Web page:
Make everything as simple as possible, but not simpler! - A. Einstein
    DB Problems? DB Explorer, BTrieve Re-engineering, DB Conversions & ETL? Conversion Tool

  10. #10
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    Provided Answers: 1
    Quote Originally Posted by DoktorBlue
    I wonder why you think that your query is more efficient than my solution. Can you explain?
    Because you are literally telling the server to run the inner query 1 time for each row in the outer table. If the outer table contains 10,000 rows, the inner query could be executed 10,000 times. If all goes well, the query optimizer will convert your nested syntax into the more efficient JOIN syntax prior to execution, but if it is unable to do so then your query will run like a slug. Why not write it correctly to begin with?
    If it's not practically useful, then it's practically useless.

    blindman
    www.chess.com: "sqlblindman"
    www.LobsterShot.blogspot.com

  11. #11
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    Provided Answers: 1
    ...and if you want to exclude rows from table1 where there is no higher date value in table2, then just change the LEFT OUTER JOIN to an INNER JOIN:

    Code:
    select	tbl1.DateField as Date1,
    	min(tbl2.DateField) as Date2
    from	tbl1
    	inner join tbl2 on tbl1.DateField < tbl2.DateField
    group by tbl1.DateField
    Simple.
    If it's not practically useful, then it's practically useless.

    blindman
    www.chess.com: "sqlblindman"
    www.LobsterShot.blogspot.com

  12. #12
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    1) don't mix correctness and performance by insulting that my query is incorrect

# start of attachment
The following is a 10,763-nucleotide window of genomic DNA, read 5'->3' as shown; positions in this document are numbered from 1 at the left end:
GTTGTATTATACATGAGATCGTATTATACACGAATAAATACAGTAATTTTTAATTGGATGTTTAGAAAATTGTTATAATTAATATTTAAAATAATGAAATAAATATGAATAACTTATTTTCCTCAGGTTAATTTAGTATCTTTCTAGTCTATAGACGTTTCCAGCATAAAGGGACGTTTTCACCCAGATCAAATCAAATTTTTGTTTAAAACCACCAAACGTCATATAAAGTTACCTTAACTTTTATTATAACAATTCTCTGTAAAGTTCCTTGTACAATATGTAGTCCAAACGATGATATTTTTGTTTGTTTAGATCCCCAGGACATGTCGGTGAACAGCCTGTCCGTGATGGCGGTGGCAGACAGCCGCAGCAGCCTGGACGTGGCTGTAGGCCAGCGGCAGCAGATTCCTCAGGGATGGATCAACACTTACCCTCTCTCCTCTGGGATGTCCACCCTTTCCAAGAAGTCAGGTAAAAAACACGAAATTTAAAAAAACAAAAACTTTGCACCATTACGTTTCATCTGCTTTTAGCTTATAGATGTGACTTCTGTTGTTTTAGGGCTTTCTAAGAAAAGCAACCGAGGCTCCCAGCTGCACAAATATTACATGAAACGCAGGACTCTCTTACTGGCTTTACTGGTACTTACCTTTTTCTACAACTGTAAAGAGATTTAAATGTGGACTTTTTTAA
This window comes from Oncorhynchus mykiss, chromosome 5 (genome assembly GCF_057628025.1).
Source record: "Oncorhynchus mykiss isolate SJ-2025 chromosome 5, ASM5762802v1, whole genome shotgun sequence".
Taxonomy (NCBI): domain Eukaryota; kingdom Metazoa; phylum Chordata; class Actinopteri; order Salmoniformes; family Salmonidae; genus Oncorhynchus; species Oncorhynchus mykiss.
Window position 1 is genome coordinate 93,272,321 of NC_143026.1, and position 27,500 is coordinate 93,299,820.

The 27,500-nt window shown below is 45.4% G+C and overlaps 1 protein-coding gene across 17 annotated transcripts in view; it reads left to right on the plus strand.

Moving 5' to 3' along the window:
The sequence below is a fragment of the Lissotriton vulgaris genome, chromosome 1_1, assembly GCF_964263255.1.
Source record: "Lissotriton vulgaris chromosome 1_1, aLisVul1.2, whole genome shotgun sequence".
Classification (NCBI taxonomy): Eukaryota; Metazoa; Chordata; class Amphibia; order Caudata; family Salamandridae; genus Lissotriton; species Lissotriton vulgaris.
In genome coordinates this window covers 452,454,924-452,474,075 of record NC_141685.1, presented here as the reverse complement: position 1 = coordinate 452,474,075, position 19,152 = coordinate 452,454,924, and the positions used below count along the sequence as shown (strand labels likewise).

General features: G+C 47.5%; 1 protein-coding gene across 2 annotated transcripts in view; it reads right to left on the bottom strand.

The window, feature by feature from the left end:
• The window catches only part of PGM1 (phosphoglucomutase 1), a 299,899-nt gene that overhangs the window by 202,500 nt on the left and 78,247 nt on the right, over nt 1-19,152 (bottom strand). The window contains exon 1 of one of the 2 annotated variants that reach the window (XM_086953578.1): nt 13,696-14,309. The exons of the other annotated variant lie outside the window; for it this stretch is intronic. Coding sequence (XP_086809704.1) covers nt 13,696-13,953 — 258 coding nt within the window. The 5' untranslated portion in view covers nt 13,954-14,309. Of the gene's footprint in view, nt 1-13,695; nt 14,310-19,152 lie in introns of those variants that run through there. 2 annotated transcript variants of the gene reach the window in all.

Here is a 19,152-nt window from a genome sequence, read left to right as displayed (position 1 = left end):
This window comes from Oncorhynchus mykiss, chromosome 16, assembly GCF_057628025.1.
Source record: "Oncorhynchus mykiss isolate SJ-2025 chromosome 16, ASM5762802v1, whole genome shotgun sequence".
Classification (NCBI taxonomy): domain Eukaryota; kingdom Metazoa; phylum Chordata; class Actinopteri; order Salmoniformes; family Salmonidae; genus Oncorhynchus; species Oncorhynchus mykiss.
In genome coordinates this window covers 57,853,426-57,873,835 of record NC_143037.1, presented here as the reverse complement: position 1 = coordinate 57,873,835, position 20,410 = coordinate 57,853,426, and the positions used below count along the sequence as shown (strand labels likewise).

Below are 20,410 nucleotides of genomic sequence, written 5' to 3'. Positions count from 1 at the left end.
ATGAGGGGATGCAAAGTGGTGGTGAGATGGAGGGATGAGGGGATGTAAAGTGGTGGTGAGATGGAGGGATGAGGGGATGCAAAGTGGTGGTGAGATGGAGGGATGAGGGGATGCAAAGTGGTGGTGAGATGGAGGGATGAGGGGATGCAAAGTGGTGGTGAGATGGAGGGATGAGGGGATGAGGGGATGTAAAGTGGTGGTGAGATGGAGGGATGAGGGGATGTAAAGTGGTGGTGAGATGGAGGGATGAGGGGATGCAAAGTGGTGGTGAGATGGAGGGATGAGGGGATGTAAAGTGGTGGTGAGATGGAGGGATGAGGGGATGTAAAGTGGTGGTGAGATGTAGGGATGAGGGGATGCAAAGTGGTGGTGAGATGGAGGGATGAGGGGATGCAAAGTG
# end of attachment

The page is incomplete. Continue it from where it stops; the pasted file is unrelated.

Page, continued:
2) SQL Server isn't that stupid as you appearently think: it has concepts of indices and memory buffers

    3) Your solution will force SQl Server to create temp tables for sorting and grouping; WRITE operations are always slower than READs
    Make everything as simple as possible, but not simpler! - A. Einstein
    DB Problems? DB Explorer, BTrieve Re-engineering, DB Conversions & ETL? Conversion Tool

  13. #13
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    yeah, sorry, inner join is obviously correct

    there are clearly 3 rows in table1 in the original post, and only 2 in the result
    rudy.ca | @rudydotca
    Buy my SitePoint book: Simply SQL

  14. #14
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    insulting? stupid?

    dude, you need to dial down your aggressiveness a notch or three

    your first solution was incorrect

    with all due respect

    rudy.ca | @rudydotca
    Buy my SitePoint book: Simply SQL

  15. #15
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    Quote Originally Posted by r937
    insulting? stupid?

    dude, you need to dial down your aggressiveness a notch or three

    your first solution was incorrect

    with all due respect


    Ohh, I'm kalm as cold water. However, my query was as correct or incorrect as Blindman's. Moreover, didn't you notice that the poster already got the answer he asked for? There is no need at all to elaborate on (un)wanted rows.
    Make everything as simple as possible, but not simpler! - A. Einstein
    DB Problems? DB Explorer, BTrieve Re-engineering, DB Conversions & ETL? Conversion Tool